Acquisition Advisors | Eight Things Every Seller Should Know
Selling or buying a company? Acquisition Advisors’ experience spans many industries: manufacturing, distribution, energy, industrial services, petrochemicals, automotive, banking, software, technology, staffing, agriculture, food, retail, consumer goods and service industries.
Acquisition Advisors, Advisor for Sellers, Advisor for Buyers, Advisor of Choice for Sellers and Buyers, Mid-Size U.S. Companies, Tulsa acquisitions, acquisitions in Oklahoma, Business Buyer Assistance, Business Seller Assistance, Management Buyout Assistance, Business Valuation, Exit and Divesture: Strategy Planning, Value Enhancement Planning, Business Purchase, Business Sale, Business Valuation
post-template-default,single,single-post,postid-182,single-format-standard,ajax_leftright,page_not_loaded,,qode-theme-ver-6.1,wpb-js-composer js-comp-ver-4.3.5,vc_responsive

12 May Eight Things Every Seller Should Know

You’ve devoted untold time, money and energy to building and running your business. It may well represent your life’s work and net worth. Now you’ve decided that it is finally the right time to sell. Here are eight things you should know.

  1. Financially, You May Be Better Off Keeping Your Business. Buyers buy businesses for the income they can receive. They look at past profit performance to predict the future and then pay a price that will allow a fair, risk-adjusted return. Small businesses sell for 3 to 5 times pre-interest, pre-tax earnings. If your business generates annual benefits to you totaling $500K, which includes $200K for managing the business, the true profit of your business is $300K. A buyer might pay $1.2 million. Some seller financing will probably be required as well. But assume you receive all the cash at closing, pay your taxes and expenses, pocket $800,000, and invest this sum at 5%. Your annual income will now be $40,000. You’ve taken a major pay cut. In short, selling a business may be more like buying your freedom.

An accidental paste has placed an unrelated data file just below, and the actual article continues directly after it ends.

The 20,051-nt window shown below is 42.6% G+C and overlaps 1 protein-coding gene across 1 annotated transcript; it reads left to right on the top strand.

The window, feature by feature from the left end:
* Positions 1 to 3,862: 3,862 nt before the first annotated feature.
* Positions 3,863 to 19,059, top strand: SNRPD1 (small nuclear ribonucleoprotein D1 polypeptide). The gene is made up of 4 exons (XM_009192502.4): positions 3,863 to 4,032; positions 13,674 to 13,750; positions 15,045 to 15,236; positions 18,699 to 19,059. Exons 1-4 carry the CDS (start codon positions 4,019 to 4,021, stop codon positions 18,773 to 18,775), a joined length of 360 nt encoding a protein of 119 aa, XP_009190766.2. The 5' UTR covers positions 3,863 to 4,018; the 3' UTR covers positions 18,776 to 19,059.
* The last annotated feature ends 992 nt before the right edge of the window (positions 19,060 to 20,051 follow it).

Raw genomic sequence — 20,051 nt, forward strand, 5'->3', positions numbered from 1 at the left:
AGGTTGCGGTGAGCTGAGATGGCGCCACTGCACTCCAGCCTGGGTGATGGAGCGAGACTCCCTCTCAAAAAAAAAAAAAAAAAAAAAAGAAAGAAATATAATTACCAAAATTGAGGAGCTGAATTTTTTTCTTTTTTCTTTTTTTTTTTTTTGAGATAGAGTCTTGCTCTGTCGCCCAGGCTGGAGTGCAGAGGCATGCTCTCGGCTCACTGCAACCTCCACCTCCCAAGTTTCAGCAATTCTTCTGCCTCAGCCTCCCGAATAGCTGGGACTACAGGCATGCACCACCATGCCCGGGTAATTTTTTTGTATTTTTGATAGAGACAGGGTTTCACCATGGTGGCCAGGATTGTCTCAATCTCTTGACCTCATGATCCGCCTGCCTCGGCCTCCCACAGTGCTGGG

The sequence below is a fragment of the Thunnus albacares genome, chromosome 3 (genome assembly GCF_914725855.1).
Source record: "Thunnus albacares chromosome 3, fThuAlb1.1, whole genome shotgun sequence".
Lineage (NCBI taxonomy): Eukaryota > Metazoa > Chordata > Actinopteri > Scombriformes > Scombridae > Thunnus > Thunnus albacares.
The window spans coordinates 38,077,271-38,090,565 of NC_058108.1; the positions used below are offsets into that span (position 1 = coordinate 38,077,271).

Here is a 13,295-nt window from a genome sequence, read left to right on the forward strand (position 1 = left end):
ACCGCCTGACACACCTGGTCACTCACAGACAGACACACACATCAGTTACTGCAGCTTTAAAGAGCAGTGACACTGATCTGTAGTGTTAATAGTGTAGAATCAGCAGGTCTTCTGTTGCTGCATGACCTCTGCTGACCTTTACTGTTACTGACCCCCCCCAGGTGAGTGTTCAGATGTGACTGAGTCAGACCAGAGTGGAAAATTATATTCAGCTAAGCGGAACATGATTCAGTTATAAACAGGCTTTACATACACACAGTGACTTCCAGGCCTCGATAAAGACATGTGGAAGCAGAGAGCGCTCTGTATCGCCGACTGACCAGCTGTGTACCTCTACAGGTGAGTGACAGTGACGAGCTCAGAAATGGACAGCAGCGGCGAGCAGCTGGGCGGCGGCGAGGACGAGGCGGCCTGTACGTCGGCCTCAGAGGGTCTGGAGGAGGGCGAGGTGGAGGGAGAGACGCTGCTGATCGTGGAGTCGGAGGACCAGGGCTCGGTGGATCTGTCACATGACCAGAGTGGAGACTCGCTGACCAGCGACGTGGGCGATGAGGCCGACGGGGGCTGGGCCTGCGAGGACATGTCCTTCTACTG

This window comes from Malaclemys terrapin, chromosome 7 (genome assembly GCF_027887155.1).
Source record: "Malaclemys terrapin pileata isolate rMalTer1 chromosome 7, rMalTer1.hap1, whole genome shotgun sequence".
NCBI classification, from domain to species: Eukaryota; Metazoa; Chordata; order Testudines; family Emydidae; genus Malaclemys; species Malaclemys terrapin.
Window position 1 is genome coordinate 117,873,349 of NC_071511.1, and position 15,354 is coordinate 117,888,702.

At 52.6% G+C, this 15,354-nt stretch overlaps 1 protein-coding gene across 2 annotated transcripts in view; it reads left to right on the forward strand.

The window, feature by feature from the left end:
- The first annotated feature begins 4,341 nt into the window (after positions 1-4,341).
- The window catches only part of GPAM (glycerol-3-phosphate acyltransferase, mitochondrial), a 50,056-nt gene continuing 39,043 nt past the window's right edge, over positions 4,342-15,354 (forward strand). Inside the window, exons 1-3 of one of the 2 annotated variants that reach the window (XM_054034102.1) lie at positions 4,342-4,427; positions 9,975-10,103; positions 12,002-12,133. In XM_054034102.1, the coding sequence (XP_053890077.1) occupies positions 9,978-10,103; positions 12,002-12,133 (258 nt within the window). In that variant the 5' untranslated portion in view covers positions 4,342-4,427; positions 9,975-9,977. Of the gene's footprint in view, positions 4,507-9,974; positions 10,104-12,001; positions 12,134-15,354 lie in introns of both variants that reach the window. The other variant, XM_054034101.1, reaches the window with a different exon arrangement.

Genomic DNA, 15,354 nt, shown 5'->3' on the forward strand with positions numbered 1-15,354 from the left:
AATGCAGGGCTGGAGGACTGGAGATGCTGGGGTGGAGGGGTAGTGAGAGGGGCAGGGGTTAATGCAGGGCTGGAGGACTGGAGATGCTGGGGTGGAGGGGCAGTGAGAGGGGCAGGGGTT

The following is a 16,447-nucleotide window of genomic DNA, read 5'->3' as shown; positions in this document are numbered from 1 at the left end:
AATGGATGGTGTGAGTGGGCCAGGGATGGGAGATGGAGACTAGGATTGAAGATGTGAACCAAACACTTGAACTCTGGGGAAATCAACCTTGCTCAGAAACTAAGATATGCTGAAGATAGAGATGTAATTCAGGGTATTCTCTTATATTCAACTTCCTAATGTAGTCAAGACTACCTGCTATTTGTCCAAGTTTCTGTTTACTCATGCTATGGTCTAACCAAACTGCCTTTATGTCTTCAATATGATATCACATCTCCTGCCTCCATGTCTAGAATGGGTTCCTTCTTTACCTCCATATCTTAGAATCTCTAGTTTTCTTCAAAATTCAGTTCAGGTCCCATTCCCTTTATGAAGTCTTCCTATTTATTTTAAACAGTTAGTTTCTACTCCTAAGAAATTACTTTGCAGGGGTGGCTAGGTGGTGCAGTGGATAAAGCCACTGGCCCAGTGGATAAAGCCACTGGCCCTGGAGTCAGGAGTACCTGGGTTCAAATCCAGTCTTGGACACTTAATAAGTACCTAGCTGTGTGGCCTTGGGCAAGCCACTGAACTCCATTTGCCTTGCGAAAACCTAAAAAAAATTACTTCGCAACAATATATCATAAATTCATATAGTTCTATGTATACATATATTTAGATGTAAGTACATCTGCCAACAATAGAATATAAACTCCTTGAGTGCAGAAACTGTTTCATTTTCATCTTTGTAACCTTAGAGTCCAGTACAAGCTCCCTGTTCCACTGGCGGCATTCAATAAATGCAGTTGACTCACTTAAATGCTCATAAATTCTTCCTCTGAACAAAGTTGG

2. If Your Primary Pitch Is “This Business Could…,” Save Your Breath. Buyers of private businesses are a conservative bunch. If they are not, their bosses, lenders or financial backers will require them to be. As such, they must rely on solid historical performance to justify their purchase price. Business sellers who try to peg most of the value on what the business “could” do typically waste everyone’s time and lose credibility. Buyers don’t have to buy. They only put their money at risk when they find a good deal. If you take an impartial view and think you wouldn’t do it … it’s likely nobody else will either.